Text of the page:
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Very Exotic Shape/Size/Colour of Tropical Animal, Present Yours?

Discussion in 'General Zoo Discussion' started by Nikola Chavkosk, 25 Sep 2016.

  1. Nikola Chavkosk

    Nikola Chavkosk Well-Known Member

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  2. Kakapo

    Kakapo Well-Known Member

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    It's a Melibe leonina, one of the most famous nudibranchs.
     
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  3. vogelcommando

    vogelcommando Well-Known Member

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  4. Kakapo

    Kakapo Well-Known Member

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    I don't know if nudibranchs can be properly named "sea snails", since they lack a shell, even an internal one. "Sea slugs" are often used as common name for most species. There are dozens of families and hundreds of species and most of them have strange forms and atonishing colours. Unfortunately, almost none of them can be kept captive, since they're very specialized predators that only consume one or few species of, usually, cnidarians (mainly hydrozoans). Colours and shapes also are impossible to maintain in preserved specimens (in alcohol, etc).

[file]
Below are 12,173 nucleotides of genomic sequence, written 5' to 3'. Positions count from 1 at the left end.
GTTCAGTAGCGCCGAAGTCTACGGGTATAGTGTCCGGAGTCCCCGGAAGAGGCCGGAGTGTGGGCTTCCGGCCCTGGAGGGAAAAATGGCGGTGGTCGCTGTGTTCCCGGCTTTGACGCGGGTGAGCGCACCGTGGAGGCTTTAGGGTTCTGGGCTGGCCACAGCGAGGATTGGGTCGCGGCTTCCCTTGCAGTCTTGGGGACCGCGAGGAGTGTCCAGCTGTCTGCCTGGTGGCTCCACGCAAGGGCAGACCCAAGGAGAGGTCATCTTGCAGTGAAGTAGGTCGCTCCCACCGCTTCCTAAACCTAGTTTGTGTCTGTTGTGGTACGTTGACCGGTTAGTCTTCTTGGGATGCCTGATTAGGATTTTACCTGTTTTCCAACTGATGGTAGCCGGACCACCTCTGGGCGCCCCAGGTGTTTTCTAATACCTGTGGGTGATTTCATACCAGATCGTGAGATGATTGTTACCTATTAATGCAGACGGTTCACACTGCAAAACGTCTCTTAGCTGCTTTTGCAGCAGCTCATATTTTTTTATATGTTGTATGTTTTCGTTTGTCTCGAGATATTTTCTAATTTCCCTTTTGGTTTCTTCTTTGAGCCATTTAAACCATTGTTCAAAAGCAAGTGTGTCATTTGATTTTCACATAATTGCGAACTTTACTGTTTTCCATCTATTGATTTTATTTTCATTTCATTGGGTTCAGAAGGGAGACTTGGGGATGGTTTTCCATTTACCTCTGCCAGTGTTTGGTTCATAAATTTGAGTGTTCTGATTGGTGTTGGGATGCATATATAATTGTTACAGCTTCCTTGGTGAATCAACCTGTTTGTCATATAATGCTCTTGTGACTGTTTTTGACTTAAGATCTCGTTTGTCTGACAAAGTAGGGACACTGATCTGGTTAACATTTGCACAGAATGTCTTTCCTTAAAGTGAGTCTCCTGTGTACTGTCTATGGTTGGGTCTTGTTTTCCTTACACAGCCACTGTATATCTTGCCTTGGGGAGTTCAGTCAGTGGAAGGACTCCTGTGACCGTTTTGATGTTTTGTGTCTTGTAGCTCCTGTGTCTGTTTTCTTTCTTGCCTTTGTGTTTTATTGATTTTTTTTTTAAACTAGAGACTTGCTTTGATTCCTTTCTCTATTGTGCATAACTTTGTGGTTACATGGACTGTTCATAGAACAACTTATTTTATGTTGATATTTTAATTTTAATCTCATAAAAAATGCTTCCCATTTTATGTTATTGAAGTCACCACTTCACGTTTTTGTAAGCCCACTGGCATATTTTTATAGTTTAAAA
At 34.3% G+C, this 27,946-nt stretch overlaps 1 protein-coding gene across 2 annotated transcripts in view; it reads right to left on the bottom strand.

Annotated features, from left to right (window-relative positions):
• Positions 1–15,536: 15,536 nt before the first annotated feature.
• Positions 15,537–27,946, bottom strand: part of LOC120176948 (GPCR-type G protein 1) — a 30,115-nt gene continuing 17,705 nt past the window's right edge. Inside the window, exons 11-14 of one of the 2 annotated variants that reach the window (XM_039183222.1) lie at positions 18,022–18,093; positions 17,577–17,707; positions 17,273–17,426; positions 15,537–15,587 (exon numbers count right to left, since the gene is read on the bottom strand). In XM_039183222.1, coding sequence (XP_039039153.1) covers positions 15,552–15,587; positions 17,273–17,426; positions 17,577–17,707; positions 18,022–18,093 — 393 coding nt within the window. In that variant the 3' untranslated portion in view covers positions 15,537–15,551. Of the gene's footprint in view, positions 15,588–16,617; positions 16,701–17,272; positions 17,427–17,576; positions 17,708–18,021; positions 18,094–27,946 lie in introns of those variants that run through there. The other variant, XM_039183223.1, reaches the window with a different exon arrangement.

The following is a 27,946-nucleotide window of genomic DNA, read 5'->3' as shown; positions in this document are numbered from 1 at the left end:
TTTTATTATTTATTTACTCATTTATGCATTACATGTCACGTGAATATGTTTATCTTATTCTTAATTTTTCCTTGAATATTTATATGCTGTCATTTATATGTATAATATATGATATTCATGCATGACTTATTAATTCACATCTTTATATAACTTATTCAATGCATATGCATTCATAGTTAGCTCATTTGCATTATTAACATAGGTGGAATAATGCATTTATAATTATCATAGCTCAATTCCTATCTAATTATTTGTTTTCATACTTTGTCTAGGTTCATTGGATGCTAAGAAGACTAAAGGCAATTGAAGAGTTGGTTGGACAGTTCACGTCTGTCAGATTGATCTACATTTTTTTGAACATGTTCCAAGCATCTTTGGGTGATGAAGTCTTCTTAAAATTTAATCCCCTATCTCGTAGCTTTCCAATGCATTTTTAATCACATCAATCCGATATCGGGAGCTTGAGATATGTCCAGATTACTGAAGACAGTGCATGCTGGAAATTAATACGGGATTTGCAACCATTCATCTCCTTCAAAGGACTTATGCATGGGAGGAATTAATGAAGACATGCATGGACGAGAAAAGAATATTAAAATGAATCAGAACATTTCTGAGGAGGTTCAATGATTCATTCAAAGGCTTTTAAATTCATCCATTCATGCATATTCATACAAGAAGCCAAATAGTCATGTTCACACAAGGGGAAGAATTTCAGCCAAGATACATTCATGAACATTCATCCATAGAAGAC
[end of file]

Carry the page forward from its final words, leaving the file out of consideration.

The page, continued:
5. vogelcommando

    vogelcommando Well-Known Member

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  6. vogelcommando

    vogelcommando Well-Known Member

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  7. vogelcommando

    vogelcommando Well-Known Member

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  8. Kakapo

    Kakapo Well-Known Member

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    Cephalopods in general are really one of the most alien-like creatures that one could imagine ever, both in morphology as in biology. The trilobite beetle, Duliticola, is also very famous, the most famous of the lycid beetles probably, and one of the few beetles whose larvae are more famous than the adults. About feather "starfish", not a starfish at all, just one of the many species and genus of sea lilies, all of them with identical looking and thus very difficult to ID. Fossil sea lilies had a much more varied morphology but extant species are all like the one on the video. I saw my first alive sea lily in Birch Aquarium last summer, unfortunately it was unidentified.
     
  9. Giant Panda

    Giant Panda Well-Known Member Premium Member

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    I was under the impression "sea lily" describes crinoids with a stalk attaching them to the substrate, whereas "feather stars" are free-swimming crinoids (as in the video). Anyway, some deep-sea crinoids are actually sessile – i.e. "living fossils" morphologically similar to the extinct taxa you mention.
     
    Last edited: 3 Dec 2016
  10. Kakapo

    Kakapo Well-Known Member

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    Oh, sorry, then is just my ignorance :( :oops: I believed that "sea lilies" was a term for all crinoids, sessile or not.
     
  11. Giant Panda

    Giant Panda Well-Known Member Premium Member